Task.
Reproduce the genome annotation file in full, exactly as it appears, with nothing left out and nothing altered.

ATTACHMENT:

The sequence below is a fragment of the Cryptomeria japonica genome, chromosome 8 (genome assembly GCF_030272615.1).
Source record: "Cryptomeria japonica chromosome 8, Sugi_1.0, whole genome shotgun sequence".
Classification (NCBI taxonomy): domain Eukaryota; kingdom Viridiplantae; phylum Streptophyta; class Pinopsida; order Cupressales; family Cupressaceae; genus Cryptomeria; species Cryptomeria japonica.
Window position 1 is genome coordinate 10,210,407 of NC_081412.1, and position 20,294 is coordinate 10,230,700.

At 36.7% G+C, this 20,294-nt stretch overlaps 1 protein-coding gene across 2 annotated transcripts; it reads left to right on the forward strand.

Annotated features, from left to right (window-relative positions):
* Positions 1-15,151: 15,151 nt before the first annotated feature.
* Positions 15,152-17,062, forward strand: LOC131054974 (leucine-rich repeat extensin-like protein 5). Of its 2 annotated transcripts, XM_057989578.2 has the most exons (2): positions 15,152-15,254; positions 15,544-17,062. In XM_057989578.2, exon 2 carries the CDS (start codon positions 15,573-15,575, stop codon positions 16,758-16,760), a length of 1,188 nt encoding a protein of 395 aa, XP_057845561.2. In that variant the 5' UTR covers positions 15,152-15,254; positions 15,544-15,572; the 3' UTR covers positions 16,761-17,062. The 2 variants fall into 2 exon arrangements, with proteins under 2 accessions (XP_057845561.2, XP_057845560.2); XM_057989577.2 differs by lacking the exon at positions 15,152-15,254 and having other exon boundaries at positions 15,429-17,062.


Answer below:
The sequence below is a fragment of the Cryptomeria japonica genome, chromosome 8 (genome assembly GCF_030272615.1).
Source record: "Cryptomeria japonica chromosome 8, Sugi_1.0, whole genome shotgun sequence".
Classification (NCBI taxonomy): domain Eukaryota; kingdom Viridiplantae; phylum Streptophyta; class Pinopsida; order Cupressales; family Cupressaceae; genus Cryptomeria; species Cryptomeria japonica.
Window position 1 is genome coordinate 10,210,407 of NC_081412.1, and position 20,294 is coordinate 10,230,700.

At 36.7% G+C, this 20,294-nt stretch overlaps 1 protein-coding gene across 2 annotated transcripts; it reads left to right on the forward strand.

Annotated features, from left to right (window-relative positions):
* Positions 1-15,151: 15,151 nt before the first annotated feature.
* Positions 15,152-17,062, forward strand: LOC131054974 (leucine-rich repeat extensin-like protein 5). Of its 2 annotated transcripts, XM_057989578.2 has the most exons (2): positions 15,152-15,254; positions 15,544-17,062. In XM_057989578.2, exon 2 carries the CDS (start codon positions 15,573-15,575, stop codon positions 16,758-16,760), a length of 1,188 nt encoding a protein of 395 aa, XP_057845561.2. In that variant the 5' UTR covers positions 15,152-15,254; positions 15,544-15,572; the 3' UTR covers positions 16,761-17,062. The 2 variants fall into 2 exon arrangements, with proteins under 2 accessions (XP_057845561.2, XP_057845560.2); XM_057989577.2 differs by lacking the exon at positions 15,152-15,254 and having other exon boundaries at positions 15,429-17,062.